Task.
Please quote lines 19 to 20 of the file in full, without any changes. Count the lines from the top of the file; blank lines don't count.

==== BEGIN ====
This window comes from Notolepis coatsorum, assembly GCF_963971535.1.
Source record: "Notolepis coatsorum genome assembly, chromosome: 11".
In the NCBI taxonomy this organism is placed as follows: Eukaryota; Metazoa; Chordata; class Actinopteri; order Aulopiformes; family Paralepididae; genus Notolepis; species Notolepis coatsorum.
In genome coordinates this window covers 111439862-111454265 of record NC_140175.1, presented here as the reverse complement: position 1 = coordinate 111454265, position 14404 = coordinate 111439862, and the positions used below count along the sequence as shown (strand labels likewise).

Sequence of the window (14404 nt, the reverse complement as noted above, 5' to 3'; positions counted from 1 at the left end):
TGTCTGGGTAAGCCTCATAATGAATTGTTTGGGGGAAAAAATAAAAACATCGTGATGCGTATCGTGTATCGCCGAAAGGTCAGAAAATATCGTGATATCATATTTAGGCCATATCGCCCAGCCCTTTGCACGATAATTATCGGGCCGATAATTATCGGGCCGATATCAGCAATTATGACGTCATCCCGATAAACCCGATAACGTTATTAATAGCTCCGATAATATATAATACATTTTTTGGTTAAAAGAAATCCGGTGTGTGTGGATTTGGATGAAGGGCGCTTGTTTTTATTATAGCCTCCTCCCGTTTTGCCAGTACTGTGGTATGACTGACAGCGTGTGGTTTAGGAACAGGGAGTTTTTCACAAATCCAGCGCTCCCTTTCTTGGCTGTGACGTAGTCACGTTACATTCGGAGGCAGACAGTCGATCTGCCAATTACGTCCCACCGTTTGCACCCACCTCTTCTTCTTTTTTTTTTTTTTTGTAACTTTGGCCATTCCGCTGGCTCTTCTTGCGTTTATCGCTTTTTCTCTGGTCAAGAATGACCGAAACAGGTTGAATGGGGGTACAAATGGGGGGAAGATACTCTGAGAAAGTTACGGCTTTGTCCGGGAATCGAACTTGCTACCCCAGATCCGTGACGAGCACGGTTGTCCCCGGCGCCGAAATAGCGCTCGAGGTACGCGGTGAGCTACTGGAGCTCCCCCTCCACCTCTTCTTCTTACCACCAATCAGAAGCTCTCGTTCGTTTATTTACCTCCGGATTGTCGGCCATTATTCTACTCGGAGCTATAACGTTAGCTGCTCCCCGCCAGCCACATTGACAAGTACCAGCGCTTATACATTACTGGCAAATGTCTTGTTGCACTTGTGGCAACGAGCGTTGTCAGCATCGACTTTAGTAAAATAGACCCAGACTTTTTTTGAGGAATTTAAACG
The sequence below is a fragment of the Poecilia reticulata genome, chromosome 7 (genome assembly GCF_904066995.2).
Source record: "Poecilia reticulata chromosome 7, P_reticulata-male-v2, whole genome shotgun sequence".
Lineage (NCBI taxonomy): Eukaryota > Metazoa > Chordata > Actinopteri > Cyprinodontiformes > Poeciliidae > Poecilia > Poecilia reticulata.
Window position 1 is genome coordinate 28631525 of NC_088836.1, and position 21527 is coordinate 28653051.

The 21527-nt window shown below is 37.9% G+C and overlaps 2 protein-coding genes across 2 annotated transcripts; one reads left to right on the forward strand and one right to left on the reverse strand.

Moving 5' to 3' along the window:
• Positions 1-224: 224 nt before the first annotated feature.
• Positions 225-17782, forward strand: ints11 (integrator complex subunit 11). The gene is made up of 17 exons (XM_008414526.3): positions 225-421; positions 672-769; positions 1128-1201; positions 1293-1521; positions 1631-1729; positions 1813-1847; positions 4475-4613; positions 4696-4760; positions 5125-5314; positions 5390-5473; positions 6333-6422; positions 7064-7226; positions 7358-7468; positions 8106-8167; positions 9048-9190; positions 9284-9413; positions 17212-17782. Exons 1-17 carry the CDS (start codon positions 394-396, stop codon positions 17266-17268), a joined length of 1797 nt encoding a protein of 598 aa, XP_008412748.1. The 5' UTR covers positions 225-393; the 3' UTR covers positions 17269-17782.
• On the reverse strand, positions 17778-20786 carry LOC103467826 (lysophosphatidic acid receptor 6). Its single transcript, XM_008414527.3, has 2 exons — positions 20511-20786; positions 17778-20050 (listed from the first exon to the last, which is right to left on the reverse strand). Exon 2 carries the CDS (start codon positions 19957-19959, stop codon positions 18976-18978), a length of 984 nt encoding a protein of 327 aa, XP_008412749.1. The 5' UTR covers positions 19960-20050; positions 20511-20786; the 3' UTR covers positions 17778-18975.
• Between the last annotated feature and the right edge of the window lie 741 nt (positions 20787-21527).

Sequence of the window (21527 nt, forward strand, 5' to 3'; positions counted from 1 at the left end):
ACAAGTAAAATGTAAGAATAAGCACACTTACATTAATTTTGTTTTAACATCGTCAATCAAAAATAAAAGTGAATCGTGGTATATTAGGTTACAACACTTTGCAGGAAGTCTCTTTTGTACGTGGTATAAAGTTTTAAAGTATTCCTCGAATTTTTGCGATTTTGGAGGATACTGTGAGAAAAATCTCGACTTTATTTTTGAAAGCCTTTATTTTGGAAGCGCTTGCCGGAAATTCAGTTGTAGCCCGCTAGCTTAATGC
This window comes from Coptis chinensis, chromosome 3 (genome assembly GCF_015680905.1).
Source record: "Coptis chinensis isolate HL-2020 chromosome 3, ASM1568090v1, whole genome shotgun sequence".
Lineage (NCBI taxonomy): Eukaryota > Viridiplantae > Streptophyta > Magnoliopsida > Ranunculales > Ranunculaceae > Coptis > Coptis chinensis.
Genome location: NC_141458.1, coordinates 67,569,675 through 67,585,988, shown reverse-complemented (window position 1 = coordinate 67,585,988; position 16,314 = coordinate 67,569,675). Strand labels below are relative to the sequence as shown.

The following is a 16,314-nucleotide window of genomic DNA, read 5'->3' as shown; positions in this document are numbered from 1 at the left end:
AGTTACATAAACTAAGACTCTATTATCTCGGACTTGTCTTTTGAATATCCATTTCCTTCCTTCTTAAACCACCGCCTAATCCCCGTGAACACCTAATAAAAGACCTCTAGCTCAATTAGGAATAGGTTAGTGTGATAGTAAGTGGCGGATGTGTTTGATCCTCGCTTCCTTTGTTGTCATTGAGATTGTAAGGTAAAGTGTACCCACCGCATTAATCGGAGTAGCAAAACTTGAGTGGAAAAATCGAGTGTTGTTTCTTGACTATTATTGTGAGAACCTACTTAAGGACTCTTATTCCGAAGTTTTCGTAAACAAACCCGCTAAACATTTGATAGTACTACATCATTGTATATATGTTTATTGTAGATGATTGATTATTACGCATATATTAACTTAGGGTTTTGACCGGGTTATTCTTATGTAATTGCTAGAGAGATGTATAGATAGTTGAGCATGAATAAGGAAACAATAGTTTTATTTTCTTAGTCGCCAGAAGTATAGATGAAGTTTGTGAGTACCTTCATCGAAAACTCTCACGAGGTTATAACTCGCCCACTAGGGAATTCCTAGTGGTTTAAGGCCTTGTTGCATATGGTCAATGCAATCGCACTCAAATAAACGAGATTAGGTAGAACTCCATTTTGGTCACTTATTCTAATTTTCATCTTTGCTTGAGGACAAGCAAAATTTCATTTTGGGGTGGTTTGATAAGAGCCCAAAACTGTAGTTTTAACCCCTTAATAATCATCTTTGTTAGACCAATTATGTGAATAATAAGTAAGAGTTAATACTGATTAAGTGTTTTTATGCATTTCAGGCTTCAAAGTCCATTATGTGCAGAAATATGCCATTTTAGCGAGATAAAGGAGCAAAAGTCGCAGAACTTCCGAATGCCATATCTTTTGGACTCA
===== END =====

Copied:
This window comes from Coptis chinensis, chromosome 3 (genome assembly GCF_015680905.1).
Source record: "Coptis chinensis isolate HL-2020 chromosome 3, ASM1568090v1, whole genome shotgun sequence".